Accused’s name searched more than 100,000 times on Google despite it being suppressed
13th December 2018

Google says it didn't know it was breaking a name suppression order when it sent an email identifying the man accused of murdering British backpacker Grace Millane in New Zealand.

The search engine sent out an email to subscribers of its Google Trends service naming the accused in the subject line on Tuesday morning, it was reported on The Spinoff website.

Grace Millane was last seen on December 1. Her body was found in bushland outside Auckland a week later.Credit:Stuff

Since his court appearance, there had been more than 100,000 searches of the man's name on the global search engine, Google analytics showed.

That was despite the man's name being suppressed.

A Google spokeswoman said on Thursday the information was spread because the company did not receive a court order in relation to the Millane case.

"We respect New Zealand law and understand the concerns around what is clearly a sensitive case," she said.

"When we receive valid court orders, including suppression orders, we review and respond appropriately.

"In this case, we didn't receive an order to take action.

"We are looking for ways to better ensure courts have the tools to quickly and easily provide these orders to us in the future."

The Ministry of Justice was grilled about suppression laws during a Select Committee earlier on Thursday.

David Millane travelled to New Zealand to help with the search efforts for his daughter.Credit:Alden Williams

National MP Nick Smith asked the Ministry's executive leadership team if it believed there was a case for law reform around suppression orders in an internet age.

"You will have seen the significant debate over the awful tragedy of Grace Millane and suppression," he said.

He asked if the ministry was doing any work on policy around suppression orders.

"In a high-profile case such as this … the decision to delay for a month particularly becomes a nonsense when you have got over 100,000 Google searches."

The committee was told the ministry was not doing any work on suppression laws because it had been looked at a number of years ago.

"We do keep an eye on these cases as they emerge and we will proceed to talk to the minister about where to take this and what further advice he may want."

A man has appeared in a New Zealand court charged with the murder of British tourist Grace Millane.Credit:Facebook

Committee chairman Raymond Huo told the members it was his understanding there were some conversations going on between Justice Minister Andrew Little and relevant parties.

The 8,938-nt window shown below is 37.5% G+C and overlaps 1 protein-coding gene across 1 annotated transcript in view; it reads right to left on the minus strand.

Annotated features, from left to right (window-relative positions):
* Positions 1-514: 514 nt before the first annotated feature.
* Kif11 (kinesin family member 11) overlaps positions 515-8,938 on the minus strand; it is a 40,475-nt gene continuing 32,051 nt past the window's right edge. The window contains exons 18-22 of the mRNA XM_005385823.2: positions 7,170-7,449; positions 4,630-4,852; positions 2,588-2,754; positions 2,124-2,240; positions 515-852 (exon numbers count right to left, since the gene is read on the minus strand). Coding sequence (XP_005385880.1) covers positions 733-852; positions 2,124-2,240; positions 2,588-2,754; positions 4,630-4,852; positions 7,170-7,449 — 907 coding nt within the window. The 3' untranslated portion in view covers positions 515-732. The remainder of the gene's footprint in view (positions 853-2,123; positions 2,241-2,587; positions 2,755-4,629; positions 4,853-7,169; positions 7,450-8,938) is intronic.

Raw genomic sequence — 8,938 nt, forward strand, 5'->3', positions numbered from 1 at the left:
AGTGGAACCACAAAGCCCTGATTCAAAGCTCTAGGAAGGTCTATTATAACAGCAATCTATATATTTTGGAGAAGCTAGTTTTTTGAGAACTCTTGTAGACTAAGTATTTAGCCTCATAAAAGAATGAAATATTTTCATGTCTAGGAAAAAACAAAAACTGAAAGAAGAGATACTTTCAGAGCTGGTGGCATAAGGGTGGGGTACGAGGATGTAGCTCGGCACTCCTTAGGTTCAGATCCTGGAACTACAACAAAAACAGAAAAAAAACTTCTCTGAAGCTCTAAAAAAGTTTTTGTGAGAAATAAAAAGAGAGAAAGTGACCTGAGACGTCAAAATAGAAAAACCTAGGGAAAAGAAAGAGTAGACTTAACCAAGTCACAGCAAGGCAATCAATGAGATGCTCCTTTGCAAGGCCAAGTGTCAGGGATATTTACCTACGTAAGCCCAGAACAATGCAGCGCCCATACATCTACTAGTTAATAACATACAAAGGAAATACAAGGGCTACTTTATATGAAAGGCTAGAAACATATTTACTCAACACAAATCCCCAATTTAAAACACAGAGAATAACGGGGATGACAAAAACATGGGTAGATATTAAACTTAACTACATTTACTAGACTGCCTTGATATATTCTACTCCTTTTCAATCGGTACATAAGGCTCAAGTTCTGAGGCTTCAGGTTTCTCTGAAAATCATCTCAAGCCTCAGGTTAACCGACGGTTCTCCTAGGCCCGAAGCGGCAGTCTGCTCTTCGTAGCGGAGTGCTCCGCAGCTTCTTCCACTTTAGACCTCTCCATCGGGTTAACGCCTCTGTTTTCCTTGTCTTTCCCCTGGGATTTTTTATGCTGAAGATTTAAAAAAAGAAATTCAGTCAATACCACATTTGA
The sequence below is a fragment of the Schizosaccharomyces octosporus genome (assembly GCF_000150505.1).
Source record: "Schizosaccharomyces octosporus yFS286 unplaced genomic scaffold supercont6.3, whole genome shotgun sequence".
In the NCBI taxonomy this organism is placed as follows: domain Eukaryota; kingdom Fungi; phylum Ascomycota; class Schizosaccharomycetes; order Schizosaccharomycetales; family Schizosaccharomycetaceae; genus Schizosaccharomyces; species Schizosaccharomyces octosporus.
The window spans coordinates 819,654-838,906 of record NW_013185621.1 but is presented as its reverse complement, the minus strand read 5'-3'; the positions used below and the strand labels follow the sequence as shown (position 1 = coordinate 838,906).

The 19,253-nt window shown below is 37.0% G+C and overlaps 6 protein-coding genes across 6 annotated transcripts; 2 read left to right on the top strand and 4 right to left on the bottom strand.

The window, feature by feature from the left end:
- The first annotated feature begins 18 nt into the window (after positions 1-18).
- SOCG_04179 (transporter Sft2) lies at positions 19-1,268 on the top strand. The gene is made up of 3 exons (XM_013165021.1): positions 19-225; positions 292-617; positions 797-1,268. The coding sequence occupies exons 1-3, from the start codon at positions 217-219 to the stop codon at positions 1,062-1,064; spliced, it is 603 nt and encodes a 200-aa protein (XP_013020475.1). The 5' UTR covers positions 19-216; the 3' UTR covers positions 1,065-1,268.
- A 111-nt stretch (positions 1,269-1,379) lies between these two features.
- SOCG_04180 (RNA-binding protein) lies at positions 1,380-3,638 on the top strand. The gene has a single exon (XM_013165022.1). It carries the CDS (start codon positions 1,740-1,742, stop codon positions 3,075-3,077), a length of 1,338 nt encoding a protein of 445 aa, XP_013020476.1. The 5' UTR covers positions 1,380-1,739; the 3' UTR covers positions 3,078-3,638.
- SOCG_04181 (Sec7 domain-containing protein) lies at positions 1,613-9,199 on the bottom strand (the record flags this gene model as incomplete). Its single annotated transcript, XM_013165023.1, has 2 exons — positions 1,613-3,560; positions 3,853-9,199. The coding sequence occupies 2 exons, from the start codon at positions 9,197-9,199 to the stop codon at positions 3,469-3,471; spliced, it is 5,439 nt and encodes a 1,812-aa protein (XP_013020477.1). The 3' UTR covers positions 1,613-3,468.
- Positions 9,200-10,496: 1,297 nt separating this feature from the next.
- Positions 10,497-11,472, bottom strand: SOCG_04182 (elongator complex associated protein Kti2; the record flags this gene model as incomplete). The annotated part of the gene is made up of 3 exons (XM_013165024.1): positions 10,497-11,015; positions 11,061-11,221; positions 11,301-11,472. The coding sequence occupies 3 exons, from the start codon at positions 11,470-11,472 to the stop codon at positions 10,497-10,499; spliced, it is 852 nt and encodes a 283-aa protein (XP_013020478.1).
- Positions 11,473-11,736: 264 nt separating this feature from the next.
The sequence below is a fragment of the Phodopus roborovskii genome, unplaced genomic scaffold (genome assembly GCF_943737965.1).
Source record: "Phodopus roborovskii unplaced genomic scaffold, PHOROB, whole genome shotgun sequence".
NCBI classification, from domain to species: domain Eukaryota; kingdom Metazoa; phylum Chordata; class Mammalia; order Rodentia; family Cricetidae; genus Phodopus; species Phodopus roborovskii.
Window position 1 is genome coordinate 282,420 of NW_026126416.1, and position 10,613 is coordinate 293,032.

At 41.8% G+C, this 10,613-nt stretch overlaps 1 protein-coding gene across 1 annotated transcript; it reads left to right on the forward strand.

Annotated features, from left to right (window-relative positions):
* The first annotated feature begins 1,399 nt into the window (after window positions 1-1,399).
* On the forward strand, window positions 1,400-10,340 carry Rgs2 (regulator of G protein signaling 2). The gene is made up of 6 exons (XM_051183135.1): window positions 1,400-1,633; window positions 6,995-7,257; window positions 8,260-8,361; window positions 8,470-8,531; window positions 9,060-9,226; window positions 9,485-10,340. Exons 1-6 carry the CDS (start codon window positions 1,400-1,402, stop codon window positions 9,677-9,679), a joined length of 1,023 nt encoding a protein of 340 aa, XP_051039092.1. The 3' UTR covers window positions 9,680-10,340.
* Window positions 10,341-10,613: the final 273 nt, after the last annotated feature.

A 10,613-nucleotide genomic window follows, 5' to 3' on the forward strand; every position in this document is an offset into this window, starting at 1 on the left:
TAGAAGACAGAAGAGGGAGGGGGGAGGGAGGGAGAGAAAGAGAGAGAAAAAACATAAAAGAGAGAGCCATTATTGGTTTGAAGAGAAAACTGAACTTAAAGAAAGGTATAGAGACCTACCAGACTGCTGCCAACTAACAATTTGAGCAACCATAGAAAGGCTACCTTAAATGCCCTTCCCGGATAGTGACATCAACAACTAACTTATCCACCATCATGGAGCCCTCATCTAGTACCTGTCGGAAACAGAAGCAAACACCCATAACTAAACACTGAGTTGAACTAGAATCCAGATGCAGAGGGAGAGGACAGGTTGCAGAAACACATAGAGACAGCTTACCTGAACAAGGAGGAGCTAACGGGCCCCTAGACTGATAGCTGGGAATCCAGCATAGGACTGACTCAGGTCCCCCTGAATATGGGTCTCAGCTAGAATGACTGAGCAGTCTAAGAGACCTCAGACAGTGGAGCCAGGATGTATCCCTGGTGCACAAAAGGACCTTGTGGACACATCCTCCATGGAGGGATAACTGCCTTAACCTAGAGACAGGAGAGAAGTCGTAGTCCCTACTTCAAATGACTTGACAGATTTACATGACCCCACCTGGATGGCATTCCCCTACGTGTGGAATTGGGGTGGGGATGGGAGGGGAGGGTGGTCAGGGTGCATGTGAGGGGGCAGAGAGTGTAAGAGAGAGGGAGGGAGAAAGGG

That was largely down to international media publishing the accused's identity.

The sharing of the suppressed information led Mr Little to plead with the international media to stop naming the man earlier this week.

When questioned about the issue, Prime Minister Jacinda Ardern said it would be a question for the justice minister.

"This case is before the courts – we don't want to say anything to jeopardise the case. It's very important that we see the application of the law here in New Zealand."

Ms Ardern said she had messaged Millane's family. "I imagine that they'll be very focused on taking Grace home," she said.

Grace Millane’s brother Declan Millane posted this image in a tribute to his sister.Credit:Stuff

It is not an offence for international media to publish the man's name because they are outside the jurisdiction of New Zealand law.

However, any journalist, or member of the public, who passed on or published the name from within New Zealand was breaking the suppression order.

"Sharing the name is a publication," defence lawyer Marie Dyhrberg QC said. "I don't think anyone rowed out of New Zealand waters and called a newsroom and then rowed back."

Police said on Wednesday the situation was continuing to be monitored, but would not comment on whether they were looking at prosecuting anyone.

Detective Inspector Scott Beard earlier in the week offered a warning that prosecutions could take place.

"It is an offence to breach a court order such as a name suppression, and this includes naming someone who has name suppression on social media," he said.

Millane, 21, vanished earlier this month sparking a huge police investigation which culminated in her body being found in the Waitakere Ranges on Sunday.

The accused will next appear in court in January.


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